1. Interpersonally competent people are self aware.   They understand themselves and their impact on others.  They use their self awareness to increase their understanding of others.
  2. Interpersonally competent people build solid, long lasting mutually beneficial relationships with the people in their lives.
  3. Interpersonally competent people are able to resolve conflicts with a minimal amount of problems and upset to relationships.

When my niece graduated from Florida State several years ago, I wrote a little book called An Uncle’s Advice to His Niece on Her College Graduation.  Inside, you’ll find my thoughts on each of the success characteristics above and my best advice on how you can use them to build the life and career success you want and deserve.

You can download a free copy at  When you download the book, you’ll also get a bonus.  You’ll begin receiving daily life and career success quotes that have helped me on my life and career journey.

There’s a reason they call college graduation ceremonies “commencements.”  As you leave college you are commencing on a new and exciting phase of your life.  You are commencing on a career.  I hope that you find the career advice in An Uncle’s Advice…to be helpful.  You have my very best wishes for a lifetime of success.

Reading = Success

In early elementary school we learn to read.  Through middle and late elementary we refine the skills and begin to read to learn.  From that point forward, our acquisition of knowledge changes radically.  And today, when the trend of business and global infrastructure revolves around Information, how can we be successful without the ability to read and read well?

In the January 2013 edition of U.S. News & World Report, Best Colleges, there is an article, “A To-Do List for Your College Search. “  The article is great as it addresses activities that need to be done each year of high school, but one that caught my eye was in the Freshman Year.  The recommendation was, “Read voraciously.”  It’s true.  The more you read, your reading will improve as will your vocabulary.  Thus, your success on tests improves and your class performance.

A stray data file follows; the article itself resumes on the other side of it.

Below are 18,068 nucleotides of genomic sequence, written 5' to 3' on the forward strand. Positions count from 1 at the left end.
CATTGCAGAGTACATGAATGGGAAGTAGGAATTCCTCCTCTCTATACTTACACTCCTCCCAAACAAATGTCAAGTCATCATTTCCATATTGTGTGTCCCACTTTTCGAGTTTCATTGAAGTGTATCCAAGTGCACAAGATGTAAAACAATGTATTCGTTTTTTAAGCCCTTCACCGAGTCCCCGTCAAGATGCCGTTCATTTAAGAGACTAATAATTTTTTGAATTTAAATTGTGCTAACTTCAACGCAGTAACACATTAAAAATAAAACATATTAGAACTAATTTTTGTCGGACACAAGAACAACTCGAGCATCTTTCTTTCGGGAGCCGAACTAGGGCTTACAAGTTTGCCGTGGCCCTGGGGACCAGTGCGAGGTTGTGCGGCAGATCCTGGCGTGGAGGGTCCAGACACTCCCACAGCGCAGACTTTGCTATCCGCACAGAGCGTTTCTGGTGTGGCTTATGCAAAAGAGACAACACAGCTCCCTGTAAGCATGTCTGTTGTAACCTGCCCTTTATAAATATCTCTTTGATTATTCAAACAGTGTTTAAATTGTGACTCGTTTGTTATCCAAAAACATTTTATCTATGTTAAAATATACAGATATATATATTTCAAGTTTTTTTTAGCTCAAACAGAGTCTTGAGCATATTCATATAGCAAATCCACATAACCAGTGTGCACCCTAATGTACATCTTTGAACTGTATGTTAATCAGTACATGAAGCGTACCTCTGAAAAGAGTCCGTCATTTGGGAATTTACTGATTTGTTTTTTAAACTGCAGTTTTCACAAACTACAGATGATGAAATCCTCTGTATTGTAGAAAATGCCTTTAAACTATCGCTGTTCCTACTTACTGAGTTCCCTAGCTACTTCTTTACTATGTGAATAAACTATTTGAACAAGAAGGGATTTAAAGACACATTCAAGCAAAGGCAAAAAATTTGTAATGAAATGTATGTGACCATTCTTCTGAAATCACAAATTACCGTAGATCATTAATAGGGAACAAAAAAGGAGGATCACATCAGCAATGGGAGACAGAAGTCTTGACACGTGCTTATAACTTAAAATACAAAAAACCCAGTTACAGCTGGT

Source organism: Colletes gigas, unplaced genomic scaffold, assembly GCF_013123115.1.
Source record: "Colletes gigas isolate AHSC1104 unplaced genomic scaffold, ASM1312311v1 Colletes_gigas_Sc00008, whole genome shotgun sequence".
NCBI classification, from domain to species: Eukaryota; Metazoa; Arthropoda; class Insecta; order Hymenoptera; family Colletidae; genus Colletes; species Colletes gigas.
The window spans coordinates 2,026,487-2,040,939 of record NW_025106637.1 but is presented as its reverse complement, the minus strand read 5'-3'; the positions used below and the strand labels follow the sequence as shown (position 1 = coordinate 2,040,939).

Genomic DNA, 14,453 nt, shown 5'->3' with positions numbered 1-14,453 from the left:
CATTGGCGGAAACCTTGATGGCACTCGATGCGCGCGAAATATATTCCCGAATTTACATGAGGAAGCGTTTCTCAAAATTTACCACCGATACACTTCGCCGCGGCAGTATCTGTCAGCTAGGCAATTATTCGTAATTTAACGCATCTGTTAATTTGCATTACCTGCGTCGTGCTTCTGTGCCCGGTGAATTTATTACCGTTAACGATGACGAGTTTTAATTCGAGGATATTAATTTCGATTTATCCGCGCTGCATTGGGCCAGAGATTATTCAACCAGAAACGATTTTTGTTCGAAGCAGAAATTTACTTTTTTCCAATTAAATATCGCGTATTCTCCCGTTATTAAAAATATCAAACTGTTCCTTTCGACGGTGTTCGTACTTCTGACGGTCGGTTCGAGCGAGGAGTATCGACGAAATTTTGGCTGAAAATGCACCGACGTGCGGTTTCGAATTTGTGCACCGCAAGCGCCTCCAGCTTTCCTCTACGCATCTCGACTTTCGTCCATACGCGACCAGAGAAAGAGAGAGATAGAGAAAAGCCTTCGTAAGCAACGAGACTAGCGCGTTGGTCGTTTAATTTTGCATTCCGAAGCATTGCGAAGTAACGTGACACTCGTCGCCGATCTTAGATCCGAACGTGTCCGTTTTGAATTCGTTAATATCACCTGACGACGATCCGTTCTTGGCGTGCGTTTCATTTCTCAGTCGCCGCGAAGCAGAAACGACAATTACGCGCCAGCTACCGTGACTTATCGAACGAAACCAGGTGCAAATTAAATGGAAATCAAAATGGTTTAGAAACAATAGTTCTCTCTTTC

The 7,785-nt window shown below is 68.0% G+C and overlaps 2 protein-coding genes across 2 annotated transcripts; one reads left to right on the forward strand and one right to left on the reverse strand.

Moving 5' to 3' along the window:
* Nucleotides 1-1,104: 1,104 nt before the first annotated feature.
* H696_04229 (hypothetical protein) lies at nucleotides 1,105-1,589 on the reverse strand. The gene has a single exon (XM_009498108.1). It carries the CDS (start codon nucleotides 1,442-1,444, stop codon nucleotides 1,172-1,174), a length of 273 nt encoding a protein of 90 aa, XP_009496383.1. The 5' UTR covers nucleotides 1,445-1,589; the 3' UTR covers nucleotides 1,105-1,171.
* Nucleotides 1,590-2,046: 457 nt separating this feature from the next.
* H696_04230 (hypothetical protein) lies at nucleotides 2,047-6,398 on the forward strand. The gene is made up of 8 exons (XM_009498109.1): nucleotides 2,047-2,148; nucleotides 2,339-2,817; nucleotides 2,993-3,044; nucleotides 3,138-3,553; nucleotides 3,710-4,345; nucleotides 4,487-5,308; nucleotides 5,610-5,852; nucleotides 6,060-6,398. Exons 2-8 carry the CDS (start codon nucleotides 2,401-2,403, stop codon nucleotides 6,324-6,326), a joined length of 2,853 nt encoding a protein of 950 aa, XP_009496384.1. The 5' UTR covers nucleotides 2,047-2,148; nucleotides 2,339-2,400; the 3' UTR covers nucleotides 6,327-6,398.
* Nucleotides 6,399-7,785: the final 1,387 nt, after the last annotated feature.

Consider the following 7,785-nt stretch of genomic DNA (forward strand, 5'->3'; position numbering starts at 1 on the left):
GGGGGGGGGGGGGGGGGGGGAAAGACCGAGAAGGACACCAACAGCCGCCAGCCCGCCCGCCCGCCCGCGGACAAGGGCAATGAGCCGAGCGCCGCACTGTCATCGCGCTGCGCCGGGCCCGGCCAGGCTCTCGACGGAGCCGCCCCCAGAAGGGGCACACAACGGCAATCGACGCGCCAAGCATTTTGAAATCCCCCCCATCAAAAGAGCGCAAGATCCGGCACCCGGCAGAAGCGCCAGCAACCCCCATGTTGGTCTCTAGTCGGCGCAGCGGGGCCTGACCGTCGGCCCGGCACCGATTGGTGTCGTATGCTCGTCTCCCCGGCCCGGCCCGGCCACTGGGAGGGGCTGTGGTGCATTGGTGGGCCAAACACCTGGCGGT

The Highlands Ability Battery is a wonderful assessment of natural abilities and provides lots of great information for career path.  The funny thing is, even the Highlands Company recognized in the early 1920’s that vocabulary is so important to future success that while it is not a natural ability, vocabulary can be increased through reading and can serve as a significant indicator and enhancement to your success.   While math and English, science and history are not part of the assessment, the developers of the Highlands Ability Battery included vocabulary because of its power and influence on our work lives.

In a world where many believe “Knowledge is Power” or that the global world of 24/7 breaking news and technological advancements are going to shape an entirely new work force, they are paying attention to the trend.  The question is, “Will you?”

If reading increases knowledge, and “Knowledge is Power”, then opportunities for success increase with reading.  So, read voraciously.  Read books, read magazines, trade journals, newspapers, the web or anything you find interesting.  Build your vocabulary; increase your performance and your career opportunities.  Reading = Success.